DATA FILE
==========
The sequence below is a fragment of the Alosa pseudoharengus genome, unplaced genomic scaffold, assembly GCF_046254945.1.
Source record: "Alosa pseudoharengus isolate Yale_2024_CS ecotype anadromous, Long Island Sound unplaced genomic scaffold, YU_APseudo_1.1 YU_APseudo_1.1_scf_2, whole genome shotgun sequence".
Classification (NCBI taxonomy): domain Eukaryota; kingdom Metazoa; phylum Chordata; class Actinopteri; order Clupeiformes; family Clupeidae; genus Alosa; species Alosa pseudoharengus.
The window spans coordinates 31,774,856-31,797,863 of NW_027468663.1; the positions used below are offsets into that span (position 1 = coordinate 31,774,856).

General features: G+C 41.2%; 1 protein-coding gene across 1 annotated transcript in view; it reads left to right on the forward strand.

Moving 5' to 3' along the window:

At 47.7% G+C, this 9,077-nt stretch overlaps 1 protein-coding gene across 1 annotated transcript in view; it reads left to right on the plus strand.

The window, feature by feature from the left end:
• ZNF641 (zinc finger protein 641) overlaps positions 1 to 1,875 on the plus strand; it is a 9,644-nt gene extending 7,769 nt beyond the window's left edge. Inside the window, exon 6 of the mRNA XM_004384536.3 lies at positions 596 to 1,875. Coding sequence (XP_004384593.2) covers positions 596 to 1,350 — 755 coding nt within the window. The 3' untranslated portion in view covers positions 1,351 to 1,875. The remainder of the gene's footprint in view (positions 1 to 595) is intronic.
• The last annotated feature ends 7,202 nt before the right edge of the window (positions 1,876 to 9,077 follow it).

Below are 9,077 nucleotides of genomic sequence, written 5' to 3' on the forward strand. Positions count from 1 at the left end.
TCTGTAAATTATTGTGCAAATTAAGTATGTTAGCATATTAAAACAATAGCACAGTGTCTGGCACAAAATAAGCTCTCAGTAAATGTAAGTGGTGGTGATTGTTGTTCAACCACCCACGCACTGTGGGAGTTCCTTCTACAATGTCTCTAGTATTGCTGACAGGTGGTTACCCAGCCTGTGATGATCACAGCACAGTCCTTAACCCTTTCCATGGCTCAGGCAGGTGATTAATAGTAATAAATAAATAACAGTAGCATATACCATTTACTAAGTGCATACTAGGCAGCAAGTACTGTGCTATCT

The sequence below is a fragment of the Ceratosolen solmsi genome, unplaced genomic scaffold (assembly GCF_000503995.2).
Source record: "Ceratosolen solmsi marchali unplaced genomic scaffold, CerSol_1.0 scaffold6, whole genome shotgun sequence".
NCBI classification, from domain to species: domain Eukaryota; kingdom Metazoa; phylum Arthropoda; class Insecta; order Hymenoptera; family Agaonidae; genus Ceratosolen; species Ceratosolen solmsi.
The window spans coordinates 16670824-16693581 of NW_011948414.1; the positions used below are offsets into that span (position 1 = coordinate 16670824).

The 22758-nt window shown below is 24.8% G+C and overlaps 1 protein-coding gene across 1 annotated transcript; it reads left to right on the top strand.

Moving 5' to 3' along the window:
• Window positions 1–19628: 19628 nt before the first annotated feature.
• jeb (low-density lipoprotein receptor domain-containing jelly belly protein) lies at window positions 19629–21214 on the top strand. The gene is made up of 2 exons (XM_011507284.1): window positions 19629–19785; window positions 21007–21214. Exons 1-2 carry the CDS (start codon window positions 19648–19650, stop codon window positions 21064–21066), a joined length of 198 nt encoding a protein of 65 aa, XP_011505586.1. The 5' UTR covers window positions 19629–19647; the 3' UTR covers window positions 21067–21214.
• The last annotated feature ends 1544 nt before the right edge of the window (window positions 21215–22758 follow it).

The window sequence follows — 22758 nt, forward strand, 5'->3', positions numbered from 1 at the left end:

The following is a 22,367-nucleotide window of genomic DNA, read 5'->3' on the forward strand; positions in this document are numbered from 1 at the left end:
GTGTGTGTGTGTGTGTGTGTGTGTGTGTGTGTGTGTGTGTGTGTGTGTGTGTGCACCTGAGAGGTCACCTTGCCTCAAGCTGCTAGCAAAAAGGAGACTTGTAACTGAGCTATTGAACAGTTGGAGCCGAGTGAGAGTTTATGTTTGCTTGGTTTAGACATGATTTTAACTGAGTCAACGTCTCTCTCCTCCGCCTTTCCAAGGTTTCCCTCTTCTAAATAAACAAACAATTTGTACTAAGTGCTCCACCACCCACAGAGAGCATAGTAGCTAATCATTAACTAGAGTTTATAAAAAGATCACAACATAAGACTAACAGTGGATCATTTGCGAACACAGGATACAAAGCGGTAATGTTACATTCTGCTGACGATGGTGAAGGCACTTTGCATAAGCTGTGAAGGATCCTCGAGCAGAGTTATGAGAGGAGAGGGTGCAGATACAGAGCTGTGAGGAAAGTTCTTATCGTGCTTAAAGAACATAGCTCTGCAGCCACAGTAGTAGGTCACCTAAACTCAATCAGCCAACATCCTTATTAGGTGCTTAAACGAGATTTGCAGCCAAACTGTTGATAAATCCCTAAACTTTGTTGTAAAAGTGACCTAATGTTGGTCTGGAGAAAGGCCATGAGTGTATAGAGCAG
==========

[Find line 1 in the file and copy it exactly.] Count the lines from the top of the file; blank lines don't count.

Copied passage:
The sequence below is a fragment of the Alosa pseudoharengus genome, unplaced genomic scaffold, assembly GCF_046254945.1.